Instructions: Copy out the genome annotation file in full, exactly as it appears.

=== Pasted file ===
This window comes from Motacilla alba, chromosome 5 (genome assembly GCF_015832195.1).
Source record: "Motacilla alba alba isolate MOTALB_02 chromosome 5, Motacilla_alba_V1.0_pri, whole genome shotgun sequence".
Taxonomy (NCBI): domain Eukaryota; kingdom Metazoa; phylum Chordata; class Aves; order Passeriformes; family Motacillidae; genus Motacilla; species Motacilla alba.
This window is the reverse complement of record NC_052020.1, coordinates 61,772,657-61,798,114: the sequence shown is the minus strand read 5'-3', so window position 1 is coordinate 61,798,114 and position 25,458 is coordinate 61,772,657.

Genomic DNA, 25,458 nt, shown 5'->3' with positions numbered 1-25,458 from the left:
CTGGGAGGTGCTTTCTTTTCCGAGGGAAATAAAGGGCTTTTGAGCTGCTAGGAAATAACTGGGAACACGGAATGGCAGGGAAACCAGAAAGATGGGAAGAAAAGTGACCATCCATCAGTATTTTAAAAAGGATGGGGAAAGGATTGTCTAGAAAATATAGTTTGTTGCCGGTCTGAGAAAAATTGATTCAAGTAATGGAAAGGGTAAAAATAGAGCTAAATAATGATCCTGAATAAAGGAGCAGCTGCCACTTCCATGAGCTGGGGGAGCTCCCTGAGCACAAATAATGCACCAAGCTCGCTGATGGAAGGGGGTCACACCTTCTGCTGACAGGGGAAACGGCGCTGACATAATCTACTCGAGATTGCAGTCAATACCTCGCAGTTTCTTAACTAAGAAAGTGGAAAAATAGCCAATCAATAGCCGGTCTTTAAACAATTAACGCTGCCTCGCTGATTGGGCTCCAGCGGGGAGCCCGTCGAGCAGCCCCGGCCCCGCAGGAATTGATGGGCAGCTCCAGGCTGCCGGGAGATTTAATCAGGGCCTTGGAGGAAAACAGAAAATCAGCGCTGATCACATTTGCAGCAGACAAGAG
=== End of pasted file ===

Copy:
This window comes from Motacilla alba, chromosome 5 (genome assembly GCF_015832195.1).
Source record: "Motacilla alba alba isolate MOTALB_02 chromosome 5, Motacilla_alba_V1.0_pri, whole genome shotgun sequence".
Taxonomy (NCBI): domain Eukaryota; kingdom Metazoa; phylum Chordata; class Aves; order Passeriformes; family Motacillidae; genus Motacilla; species Motacilla alba.
This window is the reverse complement of record NC_052020.1, coordinates 61,772,657-61,798,114: the sequence shown is the minus strand read 5'-3', so window position 1 is coordinate 61,798,114 and position 25,458 is coordinate 61,772,657.

Genomic DNA, 25,458 nt, shown 5'->3' with positions numbered 1-25,458 from the left:
CTGGGAGGTGCTTTCTTTTCCGAGGGAAATAAAGGGCTTTTGAGCTGCTAGGAAATAACTGGGAACACGGAATGGCAGGGAAACCAGAAAGATGGGAAGAAAAGTGACCATCCATCAGTATTTTAAAAAGGATGGGGAAAGGATTGTCTAGAAAATATAGTTTGTTGCCGGTCTGAGAAAAATTGATTCAAGTAATGGAAAGGGTAAAAATAGAGCTAAATAATGATCCTGAATAAAGGAGCAGCTGCCACTTCCATGAGCTGGGGGAGCTCCCTGAGCACAAATAATGCACCAAGCTCGCTGATGGAAGGGGGTCACACCTTCTGCTGACAGGGGAAACGGCGCTGACATAATCTACTCGAGATTGCAGTCAATACCTCGCAGTTTCTTAACTAAGAAAGTGGAAAAATAGCCAATCAATAGCCGGTCTTTAAACAATTAACGCTGCCTCGCTGATTGGGCTCCAGCGGGGAGCCCGTCGAGCAGCCCCGGCCCCGCAGGAATTGATGGGCAGCTCCAGGCTGCCGGGAGATTTAATCAGGGCCTTGGAGGAAAACAGAAAATCAGCGCTGATCACATTTGCAGCAGACAAGAG